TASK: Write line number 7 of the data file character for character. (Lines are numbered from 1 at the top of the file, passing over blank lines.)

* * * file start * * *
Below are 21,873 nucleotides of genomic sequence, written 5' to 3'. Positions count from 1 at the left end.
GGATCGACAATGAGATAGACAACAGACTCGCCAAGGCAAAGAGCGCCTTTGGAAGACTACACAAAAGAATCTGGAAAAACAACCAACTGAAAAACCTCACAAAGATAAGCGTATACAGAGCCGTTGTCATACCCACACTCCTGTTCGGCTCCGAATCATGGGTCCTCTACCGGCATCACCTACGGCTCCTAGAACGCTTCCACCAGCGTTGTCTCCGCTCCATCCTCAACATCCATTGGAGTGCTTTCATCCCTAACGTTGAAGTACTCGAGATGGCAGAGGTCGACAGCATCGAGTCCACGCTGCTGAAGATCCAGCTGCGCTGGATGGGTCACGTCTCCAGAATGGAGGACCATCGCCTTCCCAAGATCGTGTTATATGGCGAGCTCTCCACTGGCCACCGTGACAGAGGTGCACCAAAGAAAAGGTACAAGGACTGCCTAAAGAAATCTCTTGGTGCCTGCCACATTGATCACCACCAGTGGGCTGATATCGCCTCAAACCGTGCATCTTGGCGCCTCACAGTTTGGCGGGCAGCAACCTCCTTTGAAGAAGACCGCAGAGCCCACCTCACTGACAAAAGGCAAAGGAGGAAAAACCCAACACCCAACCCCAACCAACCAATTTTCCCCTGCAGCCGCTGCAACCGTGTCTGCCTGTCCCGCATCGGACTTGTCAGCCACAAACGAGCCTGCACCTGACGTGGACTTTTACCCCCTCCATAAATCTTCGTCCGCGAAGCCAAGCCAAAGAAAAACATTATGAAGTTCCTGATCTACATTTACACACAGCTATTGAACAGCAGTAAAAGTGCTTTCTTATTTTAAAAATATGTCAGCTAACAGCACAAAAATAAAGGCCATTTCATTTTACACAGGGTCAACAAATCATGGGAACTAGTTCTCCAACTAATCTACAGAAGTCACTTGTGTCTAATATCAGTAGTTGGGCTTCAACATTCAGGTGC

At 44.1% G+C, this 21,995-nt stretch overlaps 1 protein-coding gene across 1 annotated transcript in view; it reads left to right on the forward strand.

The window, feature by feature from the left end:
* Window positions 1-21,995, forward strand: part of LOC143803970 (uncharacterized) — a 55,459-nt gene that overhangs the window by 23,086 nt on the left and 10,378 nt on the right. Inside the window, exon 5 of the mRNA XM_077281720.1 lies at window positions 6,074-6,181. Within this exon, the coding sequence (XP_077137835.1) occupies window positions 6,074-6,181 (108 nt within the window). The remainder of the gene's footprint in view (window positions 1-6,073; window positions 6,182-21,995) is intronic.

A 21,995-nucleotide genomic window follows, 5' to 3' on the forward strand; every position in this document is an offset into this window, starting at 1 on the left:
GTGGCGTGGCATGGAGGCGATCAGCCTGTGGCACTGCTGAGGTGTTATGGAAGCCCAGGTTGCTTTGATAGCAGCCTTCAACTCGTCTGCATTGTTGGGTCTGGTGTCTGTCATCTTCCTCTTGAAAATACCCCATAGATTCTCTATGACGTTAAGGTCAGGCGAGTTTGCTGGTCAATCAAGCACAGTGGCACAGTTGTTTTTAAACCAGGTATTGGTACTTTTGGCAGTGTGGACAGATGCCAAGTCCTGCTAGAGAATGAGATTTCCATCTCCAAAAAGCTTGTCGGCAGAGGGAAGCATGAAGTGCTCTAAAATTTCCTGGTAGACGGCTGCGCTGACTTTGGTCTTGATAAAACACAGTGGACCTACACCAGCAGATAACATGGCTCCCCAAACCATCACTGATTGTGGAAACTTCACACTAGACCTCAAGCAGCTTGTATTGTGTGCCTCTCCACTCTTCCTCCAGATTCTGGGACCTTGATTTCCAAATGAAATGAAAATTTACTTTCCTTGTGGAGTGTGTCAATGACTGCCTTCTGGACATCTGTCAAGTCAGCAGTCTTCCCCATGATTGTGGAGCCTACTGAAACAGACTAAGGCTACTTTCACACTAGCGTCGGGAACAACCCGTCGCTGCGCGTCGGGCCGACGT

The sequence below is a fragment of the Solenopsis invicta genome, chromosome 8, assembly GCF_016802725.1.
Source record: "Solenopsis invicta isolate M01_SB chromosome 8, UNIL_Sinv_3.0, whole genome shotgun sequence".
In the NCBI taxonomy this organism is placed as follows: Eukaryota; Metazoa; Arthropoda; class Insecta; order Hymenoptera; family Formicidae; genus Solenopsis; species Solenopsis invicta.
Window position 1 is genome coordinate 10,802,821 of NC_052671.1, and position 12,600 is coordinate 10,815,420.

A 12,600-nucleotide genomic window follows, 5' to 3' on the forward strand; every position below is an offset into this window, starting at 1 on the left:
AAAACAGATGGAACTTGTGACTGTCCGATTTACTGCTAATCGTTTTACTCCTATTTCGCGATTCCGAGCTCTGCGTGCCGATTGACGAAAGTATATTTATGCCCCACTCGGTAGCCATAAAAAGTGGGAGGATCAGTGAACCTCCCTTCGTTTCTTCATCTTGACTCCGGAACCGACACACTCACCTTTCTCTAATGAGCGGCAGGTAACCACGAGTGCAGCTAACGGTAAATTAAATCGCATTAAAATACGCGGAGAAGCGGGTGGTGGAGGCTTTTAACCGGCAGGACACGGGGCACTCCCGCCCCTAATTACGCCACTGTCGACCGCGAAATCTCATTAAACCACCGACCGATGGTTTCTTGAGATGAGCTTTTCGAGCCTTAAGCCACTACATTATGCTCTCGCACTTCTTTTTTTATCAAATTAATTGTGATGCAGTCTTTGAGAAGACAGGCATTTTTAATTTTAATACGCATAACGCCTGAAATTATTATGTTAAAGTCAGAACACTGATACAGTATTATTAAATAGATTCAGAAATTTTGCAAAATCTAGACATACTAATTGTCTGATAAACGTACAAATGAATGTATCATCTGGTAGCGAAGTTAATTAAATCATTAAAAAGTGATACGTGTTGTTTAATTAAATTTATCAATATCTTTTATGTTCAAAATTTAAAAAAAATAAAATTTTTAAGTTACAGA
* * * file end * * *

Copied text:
GTGGCGTGGCATGGAGGCGATCAGCCTGTGGCACTGCTGAGGTGTTATGGAAGCCCAGGTTGCTTTGATAGCAGCCTTCAACTCGTCTGCATTGTTGGGTCTGGTGTCTGTCATCTTCCTCTTGAAAATACCCCATAGATTCTCTATGACGTTAAGGTCAGGCGAGTTTGCTGGTCAATCAAGCACAGTGGCACAGTTGTTTTTAAACCAGGTATTGGTACTTTTGGCAGTGTGGACAGATGCCAAGTCCTGCTAGAGAATGAGATTTCCATCTCCAAAAAGCTTGTCGGCAGAGGGAAGCATGAAGTGCTCTAAAATTTCCTGGTAGACGGCTGCGCTGACTTTGGTCTTGATAAAACACAGTGGACCTACACCAGCAGATAACATGGCTCCCCAAACCATCACTGATTGTGGAAACTTCACACTAGACCTCAAGCAGCTTGTATTGTGTGCCTCTCCACTCTTCCTCCAGATTCTGGGACCTTGATTTCCAAATGAAATGAAAATTTACTTTCCTTGTGGAGTGTGTCAATGACTGCCTTCTGGACATCTGTCAAGTCAGCAGTCTTCCCCATGATTGTGGAGCCTACTGAAACAGACTAAGGCTACTTTCACACTAGCGTCGGGAACAACCCGTCGCTGCGCGTCGGGCCGACGT